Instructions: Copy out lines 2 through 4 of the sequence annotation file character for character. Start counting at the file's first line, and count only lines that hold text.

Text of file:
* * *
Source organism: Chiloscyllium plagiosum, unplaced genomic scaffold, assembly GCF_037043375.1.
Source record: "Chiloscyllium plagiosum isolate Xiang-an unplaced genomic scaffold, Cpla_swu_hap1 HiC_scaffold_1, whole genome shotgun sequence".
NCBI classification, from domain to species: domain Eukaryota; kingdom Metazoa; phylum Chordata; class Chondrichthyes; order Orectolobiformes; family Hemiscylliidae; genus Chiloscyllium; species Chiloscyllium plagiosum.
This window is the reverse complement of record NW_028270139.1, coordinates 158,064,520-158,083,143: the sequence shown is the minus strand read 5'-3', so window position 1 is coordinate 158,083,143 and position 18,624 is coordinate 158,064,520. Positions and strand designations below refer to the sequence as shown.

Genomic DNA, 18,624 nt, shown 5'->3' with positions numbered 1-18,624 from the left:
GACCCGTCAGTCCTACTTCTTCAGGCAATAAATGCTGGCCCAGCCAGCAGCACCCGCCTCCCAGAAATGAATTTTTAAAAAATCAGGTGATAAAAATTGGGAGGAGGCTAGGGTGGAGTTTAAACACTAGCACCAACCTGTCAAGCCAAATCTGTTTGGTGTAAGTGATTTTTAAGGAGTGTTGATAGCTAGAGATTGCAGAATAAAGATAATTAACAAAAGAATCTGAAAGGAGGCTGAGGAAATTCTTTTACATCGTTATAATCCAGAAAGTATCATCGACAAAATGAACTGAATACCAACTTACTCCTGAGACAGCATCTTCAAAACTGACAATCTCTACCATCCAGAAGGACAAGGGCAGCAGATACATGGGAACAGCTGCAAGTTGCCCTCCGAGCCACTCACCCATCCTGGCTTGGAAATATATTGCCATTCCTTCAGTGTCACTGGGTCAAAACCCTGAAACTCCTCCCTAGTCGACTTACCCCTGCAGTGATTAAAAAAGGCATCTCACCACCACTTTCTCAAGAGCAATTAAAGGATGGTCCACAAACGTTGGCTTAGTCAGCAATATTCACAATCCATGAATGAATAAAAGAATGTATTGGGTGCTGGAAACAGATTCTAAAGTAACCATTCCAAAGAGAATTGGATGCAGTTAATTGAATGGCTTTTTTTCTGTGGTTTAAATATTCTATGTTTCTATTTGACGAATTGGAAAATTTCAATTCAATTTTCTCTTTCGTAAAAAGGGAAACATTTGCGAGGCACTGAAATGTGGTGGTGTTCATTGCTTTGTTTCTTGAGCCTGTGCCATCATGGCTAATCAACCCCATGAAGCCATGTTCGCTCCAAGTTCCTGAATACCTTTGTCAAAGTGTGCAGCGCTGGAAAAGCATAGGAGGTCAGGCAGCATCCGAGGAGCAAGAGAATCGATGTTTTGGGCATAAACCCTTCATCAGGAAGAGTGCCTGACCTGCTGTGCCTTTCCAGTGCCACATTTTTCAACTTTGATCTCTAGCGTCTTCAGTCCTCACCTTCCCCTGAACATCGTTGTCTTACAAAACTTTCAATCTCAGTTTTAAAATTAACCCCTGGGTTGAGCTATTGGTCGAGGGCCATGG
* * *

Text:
Source record: "Chiloscyllium plagiosum isolate Xiang-an unplaced genomic scaffold, Cpla_swu_hap1 HiC_scaffold_1, whole genome shotgun sequence".
NCBI classification, from domain to species: domain Eukaryota; kingdom Metazoa; phylum Chordata; class Chondrichthyes; order Orectolobiformes; family Hemiscylliidae; genus Chiloscyllium; species Chiloscyllium plagiosum.
This window is the reverse complement of record NW_028270139.1, coordinates 158,064,520-158,083,143: the sequence shown is the minus strand read 5'-3', so window position 1 is coordinate 158,083,143 and position 18,624 is coordinate 158,064,520. Positions and strand designations below refer to the sequence as shown.